Another challenge that has long faced models of DG is how to account for adult-born neurons. In particular, the observation that immature neurons are differentially activated in the network (Danielson et al., 2016; Aimone et al., 2014) suggests that they use a separate coding scheme from the mature population (Aimone et al., 2011). Assume the setup from theorem 1 where is a collection of -sized subsets of so that forms a sparse coding from into where . We can generalize our coding so that it supports structured mixed coding. Essentially, we replace one subset with smaller subsets of that set. Formally, let , and select . Denote the -sized subsets of with . Define . We can now define and as we have defined and , except with in place of .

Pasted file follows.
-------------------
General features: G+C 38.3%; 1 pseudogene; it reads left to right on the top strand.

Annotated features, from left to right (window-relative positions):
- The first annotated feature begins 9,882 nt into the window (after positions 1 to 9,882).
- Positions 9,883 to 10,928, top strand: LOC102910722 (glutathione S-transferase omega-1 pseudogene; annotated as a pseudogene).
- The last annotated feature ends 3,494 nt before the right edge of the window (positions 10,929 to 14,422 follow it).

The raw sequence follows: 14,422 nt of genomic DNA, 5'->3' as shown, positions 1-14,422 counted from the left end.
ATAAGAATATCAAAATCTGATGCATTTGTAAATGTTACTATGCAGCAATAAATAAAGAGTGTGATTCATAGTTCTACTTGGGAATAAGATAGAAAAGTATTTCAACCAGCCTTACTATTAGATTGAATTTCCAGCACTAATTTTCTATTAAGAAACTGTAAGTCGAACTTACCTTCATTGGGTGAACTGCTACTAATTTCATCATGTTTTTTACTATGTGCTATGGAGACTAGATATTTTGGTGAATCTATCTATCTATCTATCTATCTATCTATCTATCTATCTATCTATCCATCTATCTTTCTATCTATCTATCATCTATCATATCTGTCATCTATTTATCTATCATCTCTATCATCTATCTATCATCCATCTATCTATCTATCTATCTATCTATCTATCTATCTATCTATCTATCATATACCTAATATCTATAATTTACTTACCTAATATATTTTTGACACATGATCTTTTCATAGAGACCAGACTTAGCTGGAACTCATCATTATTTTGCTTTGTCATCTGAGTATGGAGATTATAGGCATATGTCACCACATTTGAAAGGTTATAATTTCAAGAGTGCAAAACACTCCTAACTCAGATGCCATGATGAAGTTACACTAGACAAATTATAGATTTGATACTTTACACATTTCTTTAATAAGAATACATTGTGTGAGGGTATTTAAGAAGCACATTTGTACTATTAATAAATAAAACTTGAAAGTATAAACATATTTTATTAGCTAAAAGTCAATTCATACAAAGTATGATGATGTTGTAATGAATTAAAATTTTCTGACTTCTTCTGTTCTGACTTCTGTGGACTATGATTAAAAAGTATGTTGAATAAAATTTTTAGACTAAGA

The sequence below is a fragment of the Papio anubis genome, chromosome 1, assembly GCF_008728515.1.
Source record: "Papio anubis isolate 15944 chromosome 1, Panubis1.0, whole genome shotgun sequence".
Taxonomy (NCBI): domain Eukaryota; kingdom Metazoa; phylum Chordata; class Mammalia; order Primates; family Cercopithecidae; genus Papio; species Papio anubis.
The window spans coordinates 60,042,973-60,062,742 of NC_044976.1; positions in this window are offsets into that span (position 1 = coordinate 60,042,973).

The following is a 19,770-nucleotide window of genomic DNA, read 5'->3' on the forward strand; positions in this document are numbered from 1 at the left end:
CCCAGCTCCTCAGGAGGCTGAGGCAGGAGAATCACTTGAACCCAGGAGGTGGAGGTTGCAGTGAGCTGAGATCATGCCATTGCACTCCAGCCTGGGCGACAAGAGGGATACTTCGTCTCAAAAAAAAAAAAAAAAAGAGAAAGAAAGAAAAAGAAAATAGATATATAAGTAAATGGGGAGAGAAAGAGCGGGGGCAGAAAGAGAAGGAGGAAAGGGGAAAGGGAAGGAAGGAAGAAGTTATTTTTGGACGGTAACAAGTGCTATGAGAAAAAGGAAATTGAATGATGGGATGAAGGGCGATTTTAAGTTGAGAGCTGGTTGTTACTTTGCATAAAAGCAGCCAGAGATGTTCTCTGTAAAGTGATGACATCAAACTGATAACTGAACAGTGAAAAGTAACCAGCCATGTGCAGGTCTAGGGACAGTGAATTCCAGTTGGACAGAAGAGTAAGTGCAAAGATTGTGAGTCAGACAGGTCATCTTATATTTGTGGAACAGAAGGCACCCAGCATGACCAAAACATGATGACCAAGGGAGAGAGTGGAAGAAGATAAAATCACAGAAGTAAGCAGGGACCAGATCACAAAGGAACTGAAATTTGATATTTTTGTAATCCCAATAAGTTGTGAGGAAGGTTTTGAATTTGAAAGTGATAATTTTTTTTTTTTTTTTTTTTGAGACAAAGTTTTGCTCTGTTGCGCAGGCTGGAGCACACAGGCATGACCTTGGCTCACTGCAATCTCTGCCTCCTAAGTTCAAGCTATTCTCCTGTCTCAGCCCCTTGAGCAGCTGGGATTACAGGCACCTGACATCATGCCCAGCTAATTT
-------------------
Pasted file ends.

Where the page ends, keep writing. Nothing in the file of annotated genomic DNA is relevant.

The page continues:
We notice that the target dimensions that correspond to are less selective than those corresponding to . If for all , then for all for any . However, the converse does not hold.
We can show a formal benefit of this mixed coding in certain situations, as described in the following proposition.
The incorporation of a mixed coding scheme further removes us from the initial assumption that be all -sized subsets. As formulated, we replace a single with -sized subsets of , but this process can be repeated on other elements of the now-modified with different values for . Combined with the method presented in sections 2.3 and 3.1, our encoding can be quite sophisticated and based on variously sized subsets.
3.3 Disjunctive Connections